Ch4 – target the point of attack

  • Fundamental principle of crossing the chasm is to target the specific niche market as point of your attack, focus all your resources on achieving a dominant leadership position in that segment as quickly as possible


High risk low data decision

  • Make the decision on informed intuition rather than analytical reason


  • When faced with decisions in the chasm, it is usually best to make them quickly. Get into the new flow and plan to course correct going forward. When you do pick, go hard in the direction chosen regardless of doubts
  • The good news is that you do not have to pick the optimal beachhead to be successful, what you must do is win the beachhead you have picked


Ch5 – assemble the invasion force

I have always found you get more in this world with a kind word and a gun than you do with just a kind word” – Willie Sutton

  • If you are commiting an act of aggression, you better have the force to back it up


Rule 1 – leverage point of disruption (make sure that you  have a target market segment by a problem that gives it a truly compelling reason to buy)

Rule 2 – Big enough to matter, small enough to lead

Rule 3 – Surround your disruptive core product with a whole product that solves the customers problem from end to end


Ch6 – Define the battle

  • To take the beachhead, we need to understand who or what the competition is
  • What their relationship to our target customer consists of and how we can best position ourselves to drive them out of the target market segment
  • Any force can beat another force, if it can define the battle


  • Unfortunately, where there is no competition, there is no market
  • We need to rethink the significance of competition as it relates to the chasm


  • Pragmatic buyers do not like to buy until there is both established competition and an established leader, for that is a signal that the market has matured sufficiently to support a reasonable whole product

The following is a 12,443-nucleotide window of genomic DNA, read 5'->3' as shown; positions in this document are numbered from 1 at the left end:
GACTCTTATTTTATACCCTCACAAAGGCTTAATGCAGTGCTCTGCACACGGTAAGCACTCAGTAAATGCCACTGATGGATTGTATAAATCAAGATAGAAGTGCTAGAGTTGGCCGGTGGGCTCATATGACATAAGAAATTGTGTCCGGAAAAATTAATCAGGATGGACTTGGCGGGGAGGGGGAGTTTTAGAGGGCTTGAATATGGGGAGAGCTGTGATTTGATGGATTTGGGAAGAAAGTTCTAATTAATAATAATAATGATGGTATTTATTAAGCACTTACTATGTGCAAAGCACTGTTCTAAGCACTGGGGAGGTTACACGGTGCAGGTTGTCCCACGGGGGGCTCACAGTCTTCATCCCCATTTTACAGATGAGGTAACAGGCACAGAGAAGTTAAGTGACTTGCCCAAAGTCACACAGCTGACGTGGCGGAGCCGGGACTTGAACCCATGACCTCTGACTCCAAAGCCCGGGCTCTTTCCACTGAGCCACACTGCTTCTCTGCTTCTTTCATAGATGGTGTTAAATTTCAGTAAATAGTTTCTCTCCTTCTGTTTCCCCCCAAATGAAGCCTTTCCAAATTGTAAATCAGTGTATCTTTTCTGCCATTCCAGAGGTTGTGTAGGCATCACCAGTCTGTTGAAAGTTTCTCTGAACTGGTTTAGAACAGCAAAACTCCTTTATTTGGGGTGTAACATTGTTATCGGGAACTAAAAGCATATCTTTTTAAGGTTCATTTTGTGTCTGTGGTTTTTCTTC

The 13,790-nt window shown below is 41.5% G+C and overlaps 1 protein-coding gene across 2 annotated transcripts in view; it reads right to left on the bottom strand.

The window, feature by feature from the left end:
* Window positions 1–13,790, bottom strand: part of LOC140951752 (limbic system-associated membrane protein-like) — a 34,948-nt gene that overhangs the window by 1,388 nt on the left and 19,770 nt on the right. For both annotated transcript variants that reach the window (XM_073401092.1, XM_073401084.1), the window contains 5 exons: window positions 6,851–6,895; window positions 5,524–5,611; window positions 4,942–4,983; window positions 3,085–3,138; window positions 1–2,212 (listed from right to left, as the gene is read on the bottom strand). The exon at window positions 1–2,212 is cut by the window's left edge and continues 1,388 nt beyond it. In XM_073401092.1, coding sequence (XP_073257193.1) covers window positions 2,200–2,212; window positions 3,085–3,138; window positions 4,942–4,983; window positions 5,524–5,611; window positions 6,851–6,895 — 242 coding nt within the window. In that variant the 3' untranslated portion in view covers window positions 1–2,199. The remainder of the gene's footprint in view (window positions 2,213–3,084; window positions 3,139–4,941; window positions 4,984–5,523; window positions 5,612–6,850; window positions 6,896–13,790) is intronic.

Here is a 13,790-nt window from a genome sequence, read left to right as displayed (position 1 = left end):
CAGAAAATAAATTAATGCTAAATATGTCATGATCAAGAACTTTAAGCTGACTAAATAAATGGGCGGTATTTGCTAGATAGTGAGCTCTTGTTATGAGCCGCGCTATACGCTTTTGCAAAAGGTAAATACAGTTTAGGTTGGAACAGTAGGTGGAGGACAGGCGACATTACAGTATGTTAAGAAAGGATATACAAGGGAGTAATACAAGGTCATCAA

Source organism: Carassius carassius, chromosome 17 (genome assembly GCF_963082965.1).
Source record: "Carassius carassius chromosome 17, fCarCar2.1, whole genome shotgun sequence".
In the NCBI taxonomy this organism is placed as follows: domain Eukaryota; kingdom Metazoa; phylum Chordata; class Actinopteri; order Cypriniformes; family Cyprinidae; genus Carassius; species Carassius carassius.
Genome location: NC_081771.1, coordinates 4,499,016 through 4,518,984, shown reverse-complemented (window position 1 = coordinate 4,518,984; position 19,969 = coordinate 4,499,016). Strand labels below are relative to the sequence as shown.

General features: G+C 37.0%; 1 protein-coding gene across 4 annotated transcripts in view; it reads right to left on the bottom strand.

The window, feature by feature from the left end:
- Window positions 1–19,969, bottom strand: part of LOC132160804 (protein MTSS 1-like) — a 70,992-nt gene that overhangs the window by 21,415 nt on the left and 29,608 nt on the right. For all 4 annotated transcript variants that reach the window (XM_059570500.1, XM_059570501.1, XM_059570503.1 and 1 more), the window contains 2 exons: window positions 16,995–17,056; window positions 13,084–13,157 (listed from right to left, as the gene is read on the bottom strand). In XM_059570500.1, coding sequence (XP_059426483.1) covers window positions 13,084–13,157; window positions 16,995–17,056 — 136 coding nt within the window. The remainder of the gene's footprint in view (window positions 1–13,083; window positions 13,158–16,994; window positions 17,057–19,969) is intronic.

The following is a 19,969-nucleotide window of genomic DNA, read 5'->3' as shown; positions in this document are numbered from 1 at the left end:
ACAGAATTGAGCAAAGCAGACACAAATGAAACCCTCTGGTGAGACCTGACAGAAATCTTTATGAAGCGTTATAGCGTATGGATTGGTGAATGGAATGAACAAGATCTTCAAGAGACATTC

• They loath to buy if they are unable to compare


Creating the competition

  • Is the single most important marketing communication decision made
  • It begins positioning your product within a buying category that has already some established credibility with the pragmatist buyers
  • That category should be populated with other reasonable buing choices
  • Within this universe, your goal is to position your product as the indisputable correct buying choice


Celebrate market centric attributes and not product centric


4 Positioning Strategies

  1. Name it and frame it – potential customers cannot buy what they cannot name or look at what category it is under
  2. Who for and what for
  3. Competition and differentiation
  4. Financials and futures – customers cannot be completely secure buying it until they know it is from a vendor with staying power


The positioning process

  1. The claim (position statement)
  • Can you explain it in the time it takes to be in an elevator?
  • Whatever your claim is, it needs to be able to be transmitted by word of mouth
  • Otherwise marketing communications all over the map, if not simple
  • R&D will be all over the map


  • Focus it into a two sentence formula and then manage every piece of company communication to ensure that it always stays within the bounds set by that formula
  • Reinforce the second sentence, which indentifies competition and how you are differentiated from it


  • We want to occupy a segment in peoples brains


  • Demonstrate the validity of your claim through the quality of your whole product solution and the quality of your partner and allies


Ch7 – Launch the invasion


Customer oriented distribution

Who is buying?

  1. Enterprise executives, making big ticket purchasing decision
  2. End users – making low cost purchasing decisions
  3. Department heads medium cost
  4. Engineers making decisions to be sold to companies customers


  • The pricing goal should be:
  • Set the pricing at the market leader price point, reinforcing claims of market leadership, and build a disproportionally high reward for the channel into the price margin
  • The reward will be phased out as the product becomes established in the mainstream


Leaving the chasm behind (conclusion)

  • Revenue development looks more like a stair case than a hockey stick


  • At the start, the pioneers are the ones who do great deeds, but post chasm no more need to be done
  • Their brilliance fuels the early market, and without them there would be no such thing as high tech
  • However, they are unlikely to corporate with the comprimises needed




Related Posts :

Leave a Reply

Your email address will not be published. Required fields are marked *